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Eternal Sunshine of the Spotless Mind

A comedic romance film written by Charlie Kaufman, directed by Michel Gonfry, and starring Jim Carrey and Kate Winslet.

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Love hurts; as do painful memories. But we must still cling on to them.

  • Sep 17, 2011
**** out of ****

We remember a lot of good things in life; that, as I believe, is given. We remember because we want to, and because these are the moments that ultimately save us in times of doubt or depression. I have embraced the times; no matter how hard they may be. I've enjoyed myself plenty and am content, but those not-so-good memories will linger forevermore. They cannot be avoided; they can be forgotten, easily through healing and otherwise with at least a little bit of a struggle. I have as many painful memories as the average human being should have, and you know what; I don't regret them.

Why would I? Such memories allowed me to invest emotionally in Michel Gondry's brilliant "Eternal Sunshine of the Spotless Mind"; which is the artistic creation of both Gondry and his writer, the exquisite Charlie Kaufman, who penned "Being John Malkovich". Here, he's wrote yet another relatable and unique work of dramatic fiction; blending the romance with the psychedelic style of its filmmaker. Everything is in place; everything works. I guess the most I can say is that expect the unexpected, when going into the film, and you'll have a good trip. Cinematic trips, on their own, are not for everyone; and this film is no exception. However, I believe that there is an audience that will greatly appreciate Kaufman's warped vision; and cherish it just as I have. This is my third visit to the movie's surreal labyrinths, sidewalks, city-streets, and bookstores. And there doesn't appear to be a rest stop.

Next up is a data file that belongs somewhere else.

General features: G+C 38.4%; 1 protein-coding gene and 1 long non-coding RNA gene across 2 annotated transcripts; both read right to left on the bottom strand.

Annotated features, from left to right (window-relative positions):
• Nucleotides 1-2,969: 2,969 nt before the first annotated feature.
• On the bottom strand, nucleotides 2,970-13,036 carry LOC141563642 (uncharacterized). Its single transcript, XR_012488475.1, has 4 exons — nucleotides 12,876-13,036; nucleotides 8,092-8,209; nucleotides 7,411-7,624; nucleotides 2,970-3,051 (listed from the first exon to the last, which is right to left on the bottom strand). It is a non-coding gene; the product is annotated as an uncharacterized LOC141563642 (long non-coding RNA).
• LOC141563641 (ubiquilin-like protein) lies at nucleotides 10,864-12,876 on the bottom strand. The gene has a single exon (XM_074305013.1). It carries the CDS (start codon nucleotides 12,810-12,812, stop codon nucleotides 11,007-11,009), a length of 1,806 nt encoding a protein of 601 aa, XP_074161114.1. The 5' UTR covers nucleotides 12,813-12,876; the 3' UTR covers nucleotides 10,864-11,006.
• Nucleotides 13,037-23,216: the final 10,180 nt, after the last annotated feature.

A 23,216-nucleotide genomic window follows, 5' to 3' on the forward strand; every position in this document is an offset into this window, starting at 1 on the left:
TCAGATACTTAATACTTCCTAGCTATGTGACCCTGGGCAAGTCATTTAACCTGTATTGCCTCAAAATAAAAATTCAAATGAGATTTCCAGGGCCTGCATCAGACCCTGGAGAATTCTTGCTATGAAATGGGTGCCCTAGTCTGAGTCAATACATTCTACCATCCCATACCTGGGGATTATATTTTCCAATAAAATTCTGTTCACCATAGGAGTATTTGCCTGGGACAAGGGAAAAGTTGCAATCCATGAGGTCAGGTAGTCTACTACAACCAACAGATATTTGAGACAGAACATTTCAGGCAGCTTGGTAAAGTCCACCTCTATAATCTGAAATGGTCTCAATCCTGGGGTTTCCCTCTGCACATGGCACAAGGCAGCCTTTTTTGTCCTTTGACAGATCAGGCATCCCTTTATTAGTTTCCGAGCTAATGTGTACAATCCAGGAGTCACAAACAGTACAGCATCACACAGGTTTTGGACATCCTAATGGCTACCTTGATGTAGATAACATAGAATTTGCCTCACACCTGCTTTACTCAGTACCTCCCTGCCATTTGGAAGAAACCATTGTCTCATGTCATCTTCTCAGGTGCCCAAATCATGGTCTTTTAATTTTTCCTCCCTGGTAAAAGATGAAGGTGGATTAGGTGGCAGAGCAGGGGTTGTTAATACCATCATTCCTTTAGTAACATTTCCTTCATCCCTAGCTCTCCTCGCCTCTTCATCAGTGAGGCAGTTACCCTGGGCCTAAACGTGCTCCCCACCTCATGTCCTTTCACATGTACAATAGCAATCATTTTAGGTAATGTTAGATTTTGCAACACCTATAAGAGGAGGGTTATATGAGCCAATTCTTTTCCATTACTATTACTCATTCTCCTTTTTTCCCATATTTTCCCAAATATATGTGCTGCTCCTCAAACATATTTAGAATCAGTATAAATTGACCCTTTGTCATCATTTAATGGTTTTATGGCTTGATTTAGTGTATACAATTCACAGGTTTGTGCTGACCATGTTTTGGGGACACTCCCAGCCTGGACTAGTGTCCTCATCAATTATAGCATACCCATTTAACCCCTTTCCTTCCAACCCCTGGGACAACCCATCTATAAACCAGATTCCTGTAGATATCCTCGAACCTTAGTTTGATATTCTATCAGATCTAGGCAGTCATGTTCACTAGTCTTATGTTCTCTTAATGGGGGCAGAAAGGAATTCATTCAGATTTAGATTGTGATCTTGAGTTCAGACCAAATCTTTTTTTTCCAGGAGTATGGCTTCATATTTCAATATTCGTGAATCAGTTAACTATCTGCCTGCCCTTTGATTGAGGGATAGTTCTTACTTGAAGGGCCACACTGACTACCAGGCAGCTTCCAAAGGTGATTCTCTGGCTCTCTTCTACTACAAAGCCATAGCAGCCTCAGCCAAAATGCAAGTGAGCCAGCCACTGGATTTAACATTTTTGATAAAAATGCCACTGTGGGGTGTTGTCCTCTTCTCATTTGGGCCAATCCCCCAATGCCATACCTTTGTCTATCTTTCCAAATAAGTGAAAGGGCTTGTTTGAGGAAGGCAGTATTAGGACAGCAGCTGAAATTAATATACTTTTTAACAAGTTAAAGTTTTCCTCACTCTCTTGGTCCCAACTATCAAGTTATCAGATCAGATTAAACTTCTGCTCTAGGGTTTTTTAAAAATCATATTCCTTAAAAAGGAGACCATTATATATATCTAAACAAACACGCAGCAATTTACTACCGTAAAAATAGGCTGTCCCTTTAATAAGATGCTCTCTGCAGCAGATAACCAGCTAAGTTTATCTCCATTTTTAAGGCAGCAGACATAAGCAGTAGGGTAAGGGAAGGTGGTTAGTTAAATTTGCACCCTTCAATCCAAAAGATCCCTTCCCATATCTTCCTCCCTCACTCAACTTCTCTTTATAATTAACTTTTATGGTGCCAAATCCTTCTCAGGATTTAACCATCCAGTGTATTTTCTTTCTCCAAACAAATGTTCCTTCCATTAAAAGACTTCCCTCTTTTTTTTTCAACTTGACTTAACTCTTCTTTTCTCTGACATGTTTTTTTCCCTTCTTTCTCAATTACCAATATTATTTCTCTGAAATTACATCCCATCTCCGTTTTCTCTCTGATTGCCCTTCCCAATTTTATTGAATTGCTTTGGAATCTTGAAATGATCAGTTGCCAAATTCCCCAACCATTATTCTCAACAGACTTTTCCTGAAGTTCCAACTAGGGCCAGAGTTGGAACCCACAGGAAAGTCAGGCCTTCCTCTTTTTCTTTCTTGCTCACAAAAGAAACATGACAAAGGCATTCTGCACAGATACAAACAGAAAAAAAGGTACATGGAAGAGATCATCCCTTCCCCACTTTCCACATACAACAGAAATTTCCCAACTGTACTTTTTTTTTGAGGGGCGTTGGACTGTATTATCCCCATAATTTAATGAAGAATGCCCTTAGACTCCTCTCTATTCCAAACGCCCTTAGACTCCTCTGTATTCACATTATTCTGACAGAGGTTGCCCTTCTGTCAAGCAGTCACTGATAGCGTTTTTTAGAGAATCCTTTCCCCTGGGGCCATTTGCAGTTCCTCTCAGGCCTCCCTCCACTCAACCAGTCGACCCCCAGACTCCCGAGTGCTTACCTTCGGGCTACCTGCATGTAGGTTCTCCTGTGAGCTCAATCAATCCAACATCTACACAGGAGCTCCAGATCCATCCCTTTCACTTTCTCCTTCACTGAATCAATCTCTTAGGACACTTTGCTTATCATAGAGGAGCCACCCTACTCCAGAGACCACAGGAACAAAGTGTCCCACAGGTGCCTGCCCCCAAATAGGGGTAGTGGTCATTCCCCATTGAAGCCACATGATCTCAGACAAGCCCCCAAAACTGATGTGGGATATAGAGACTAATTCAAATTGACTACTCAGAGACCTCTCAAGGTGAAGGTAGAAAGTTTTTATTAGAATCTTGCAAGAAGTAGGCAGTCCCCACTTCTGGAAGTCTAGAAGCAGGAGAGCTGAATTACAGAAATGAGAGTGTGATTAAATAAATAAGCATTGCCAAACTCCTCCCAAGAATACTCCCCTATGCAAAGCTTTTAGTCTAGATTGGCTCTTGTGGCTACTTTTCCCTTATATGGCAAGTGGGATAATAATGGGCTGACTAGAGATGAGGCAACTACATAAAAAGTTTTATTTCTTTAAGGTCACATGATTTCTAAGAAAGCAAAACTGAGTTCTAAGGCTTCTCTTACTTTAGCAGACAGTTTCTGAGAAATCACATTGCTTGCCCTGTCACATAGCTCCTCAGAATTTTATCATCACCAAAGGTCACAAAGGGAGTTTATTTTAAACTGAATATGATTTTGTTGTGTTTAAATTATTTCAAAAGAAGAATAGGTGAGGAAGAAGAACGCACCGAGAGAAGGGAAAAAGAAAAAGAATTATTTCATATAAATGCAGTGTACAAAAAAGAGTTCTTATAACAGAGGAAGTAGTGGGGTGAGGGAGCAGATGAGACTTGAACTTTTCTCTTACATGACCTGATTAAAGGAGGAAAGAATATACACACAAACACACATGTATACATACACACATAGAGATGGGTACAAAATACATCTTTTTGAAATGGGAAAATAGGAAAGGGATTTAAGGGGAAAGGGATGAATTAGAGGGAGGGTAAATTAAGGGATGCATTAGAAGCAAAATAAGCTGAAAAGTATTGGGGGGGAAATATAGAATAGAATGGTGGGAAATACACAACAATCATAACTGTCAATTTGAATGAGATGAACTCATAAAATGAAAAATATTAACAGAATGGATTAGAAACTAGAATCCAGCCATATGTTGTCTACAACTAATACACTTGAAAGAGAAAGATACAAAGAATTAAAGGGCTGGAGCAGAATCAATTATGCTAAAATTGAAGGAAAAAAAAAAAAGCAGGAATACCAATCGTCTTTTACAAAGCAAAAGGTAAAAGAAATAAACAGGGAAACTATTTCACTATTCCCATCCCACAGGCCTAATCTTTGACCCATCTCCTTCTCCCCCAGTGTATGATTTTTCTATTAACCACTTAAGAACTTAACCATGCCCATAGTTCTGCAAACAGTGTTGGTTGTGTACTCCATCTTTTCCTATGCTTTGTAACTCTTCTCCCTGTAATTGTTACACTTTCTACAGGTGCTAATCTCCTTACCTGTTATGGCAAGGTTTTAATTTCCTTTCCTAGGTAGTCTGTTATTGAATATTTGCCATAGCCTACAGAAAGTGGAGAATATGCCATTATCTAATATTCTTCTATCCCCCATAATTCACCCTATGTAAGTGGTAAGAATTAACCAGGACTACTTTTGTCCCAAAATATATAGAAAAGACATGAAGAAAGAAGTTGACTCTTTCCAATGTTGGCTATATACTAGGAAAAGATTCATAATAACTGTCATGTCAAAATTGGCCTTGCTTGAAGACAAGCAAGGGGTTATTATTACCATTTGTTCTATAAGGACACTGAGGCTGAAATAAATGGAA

I enjoy stories of the shy men of this world over the ones where everything seems to work out for the best; all the way through. Being a genuine shy-guy myself, I can relate to such characters. One to put on my "Top Ten Shy-Guy Movie Characters of All Time" list would be the film's central lonely man Joel (Jim Carrey). This man is definitely lonely. We see him ditching work to walk beaches and work on both his notebook writings and illustrations in the beginning of the film, where he is most properly introduced. Out of the blue, he meets the beautiful, eccentric, and seemingly flawless Clementine (Kate Winslet), a fearless spirit of a woman with blue hair and a heart of gold. The two seem to have some chemistry from the start, and so begins their romantic escapades.

But what's this? Cut from a happy, romantic scene involving the two to a shot of Joel alone in his car, with tears in his eyes; complete with music that's just sad, sad, sad (mind you, this also happens to be music that Joel chucks out the car window into the pouring rain). We learn that he had visited Clementine at work one day, only to have her treat him like a total strangers, instead taking a romantic liking to a younger man. Joel learns that this was the result of a brain procedure, performed by the workers at a fictional company known as Lacuna Incorporated. Clementine asked for her painful memories of a once-great relationship to be erased by the staff. She got her wish; and now, Joel will get his. We are taken through Joel's memories; most of Clementine, some of childhood, and several of out-right embarrassment. The story is therefore told in a non-linear structure, but I feel this is appropriate, given that we are inside the mind of an individual, and memories, much like dreams, need no proper structure if we're constantly flipping through them like pages in a storybook.